How to Calculate Tonnage in a Grain Bin

Updated February 21, 2017

A familiar sight in farming areas, grain bins are designed to store, and sometimes to dry, harvested cereal crops. The tonnage of a grain bin is influenced by the density of the stored grain and by the height and width of the bin. Large grain bins may exceed 50 feet in diameter and hold hundreds of tons of grain.

The tonnage is approximate because the water content of grain may vary according to harvesting and weather conditions.

Measure the internal diameter of the grain bin. Measure the bin at ground level if it is on legs and measure at the top only if this is not possible. The diameter is a line from one side of the bin to the other, passing through the central point. The manufacturers' documentation may give details of bin dimensions.

Find the radius of the bin by dividing the diameter by two. For example, if the diameter is 50 feet, the radius is 25 feet (50/2 = 25).

Square the radius and then multiply it by pi, the mathematical constant approximated as 3.1415. Using the radius from the previous step, the calculation is 25 x 25 x 3.1415. The result, 1963.4375 square feet, is the area of the bin's base.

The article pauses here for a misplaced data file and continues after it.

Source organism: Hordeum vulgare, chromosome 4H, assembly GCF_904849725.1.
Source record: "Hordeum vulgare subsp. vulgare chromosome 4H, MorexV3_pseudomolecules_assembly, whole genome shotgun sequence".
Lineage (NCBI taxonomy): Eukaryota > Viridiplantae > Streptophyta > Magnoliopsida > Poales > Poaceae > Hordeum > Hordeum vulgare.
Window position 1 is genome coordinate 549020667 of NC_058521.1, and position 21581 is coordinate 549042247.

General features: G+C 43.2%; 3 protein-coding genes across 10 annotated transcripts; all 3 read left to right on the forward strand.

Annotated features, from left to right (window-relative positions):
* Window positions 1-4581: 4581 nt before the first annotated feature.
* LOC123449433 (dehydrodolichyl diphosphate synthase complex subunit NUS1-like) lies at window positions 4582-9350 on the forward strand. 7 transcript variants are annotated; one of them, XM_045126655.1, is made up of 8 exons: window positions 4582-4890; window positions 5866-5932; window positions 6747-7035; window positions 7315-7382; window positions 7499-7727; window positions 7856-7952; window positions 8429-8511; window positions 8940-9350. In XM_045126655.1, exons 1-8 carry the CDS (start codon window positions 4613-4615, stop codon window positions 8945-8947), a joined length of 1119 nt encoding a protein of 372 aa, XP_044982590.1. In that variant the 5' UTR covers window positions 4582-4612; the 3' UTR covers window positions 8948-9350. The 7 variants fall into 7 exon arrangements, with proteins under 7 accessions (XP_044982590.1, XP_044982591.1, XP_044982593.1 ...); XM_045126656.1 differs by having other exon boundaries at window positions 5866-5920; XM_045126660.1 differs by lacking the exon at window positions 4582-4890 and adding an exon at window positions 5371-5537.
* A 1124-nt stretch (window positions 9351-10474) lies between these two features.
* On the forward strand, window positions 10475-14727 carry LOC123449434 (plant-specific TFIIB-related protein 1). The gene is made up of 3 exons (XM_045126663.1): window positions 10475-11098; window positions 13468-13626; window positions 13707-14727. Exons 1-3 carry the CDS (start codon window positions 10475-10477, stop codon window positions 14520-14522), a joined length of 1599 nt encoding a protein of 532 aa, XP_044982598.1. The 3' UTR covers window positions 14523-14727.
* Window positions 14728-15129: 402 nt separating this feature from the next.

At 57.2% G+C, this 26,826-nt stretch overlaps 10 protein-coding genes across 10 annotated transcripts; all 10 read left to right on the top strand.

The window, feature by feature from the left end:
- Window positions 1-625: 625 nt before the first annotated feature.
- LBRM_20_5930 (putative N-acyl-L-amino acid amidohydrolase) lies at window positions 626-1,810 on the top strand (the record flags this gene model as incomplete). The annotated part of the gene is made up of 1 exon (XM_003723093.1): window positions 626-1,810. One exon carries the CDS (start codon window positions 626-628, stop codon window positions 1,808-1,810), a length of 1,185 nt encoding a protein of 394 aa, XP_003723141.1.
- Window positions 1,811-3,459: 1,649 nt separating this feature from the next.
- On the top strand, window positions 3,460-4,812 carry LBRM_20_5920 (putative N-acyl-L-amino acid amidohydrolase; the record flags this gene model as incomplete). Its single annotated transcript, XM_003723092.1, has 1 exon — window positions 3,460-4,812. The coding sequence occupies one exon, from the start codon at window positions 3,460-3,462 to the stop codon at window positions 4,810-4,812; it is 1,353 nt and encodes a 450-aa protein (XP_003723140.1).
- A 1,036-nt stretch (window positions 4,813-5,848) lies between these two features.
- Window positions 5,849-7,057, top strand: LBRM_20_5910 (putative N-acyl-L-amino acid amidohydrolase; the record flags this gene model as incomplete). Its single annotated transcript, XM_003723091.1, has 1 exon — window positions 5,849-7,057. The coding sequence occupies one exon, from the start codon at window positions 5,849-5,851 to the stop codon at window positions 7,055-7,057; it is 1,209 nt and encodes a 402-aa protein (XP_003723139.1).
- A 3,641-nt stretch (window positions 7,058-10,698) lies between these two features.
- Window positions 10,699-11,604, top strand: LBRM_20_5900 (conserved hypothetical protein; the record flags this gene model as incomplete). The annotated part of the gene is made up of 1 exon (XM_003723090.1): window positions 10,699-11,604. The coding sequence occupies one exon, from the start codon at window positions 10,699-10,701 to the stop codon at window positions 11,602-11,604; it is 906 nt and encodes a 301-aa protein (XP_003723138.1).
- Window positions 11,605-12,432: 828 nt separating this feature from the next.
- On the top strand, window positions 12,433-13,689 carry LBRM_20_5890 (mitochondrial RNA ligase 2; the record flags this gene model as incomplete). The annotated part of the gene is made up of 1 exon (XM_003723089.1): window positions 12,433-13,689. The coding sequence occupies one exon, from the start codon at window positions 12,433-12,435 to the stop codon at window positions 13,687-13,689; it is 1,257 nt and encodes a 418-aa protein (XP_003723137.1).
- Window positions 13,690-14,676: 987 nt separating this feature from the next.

Calculate the volume of the bin by multiplying the base area by the depth of the grain within it. For example, given a depth of 20 feet and a base area of 1963.4375 square feet, the volume is 39,268.75 cubic feet.

Convert volume to tonnage by multiplying the bin volume by the weight of a cubic foot of the crop held in the bin. For example, wheat weights approximately 21.9kg. per cubic foot. Using the volume determined in the previous step, the total weight of wheat in the bin would be 1,891,439248kg. -- 39,268.75 x 2185kg.

Convert pounds into tons by dividing the result from Step 6 by 2,000, the number of pounds in a ton. The result is the actual tonnage of the grain bin. For example, a bin holding 1,891,439248kg. contains 946 tons (1,891,968.375 / 2,000 = 945.98).


Agricultural merchants can offer advice about tonnage, and some manufacturers, in their marketing literature, state approximate tonnages for different crops.


Never stand in a filled grain bin to take measurements. If you fall into the grain, you may sink and be suffocated.

Things You'll Need

  • Calculator
  • Tape measure
Cite this Article A tool to create a citation to reference this article Cite this Article

About the Author

David Robinson has written professionally since 2000. He is a Fellow of the Royal Geographical Society and the Royal Meteorological Society. He has written for the "Telegraph" and "Guardian" newspapers in the U.K., government publications, websites, magazines and school textbooks. He holds an honors Bachelor of Arts in geography and education and a teaching certificate from Durham University, England.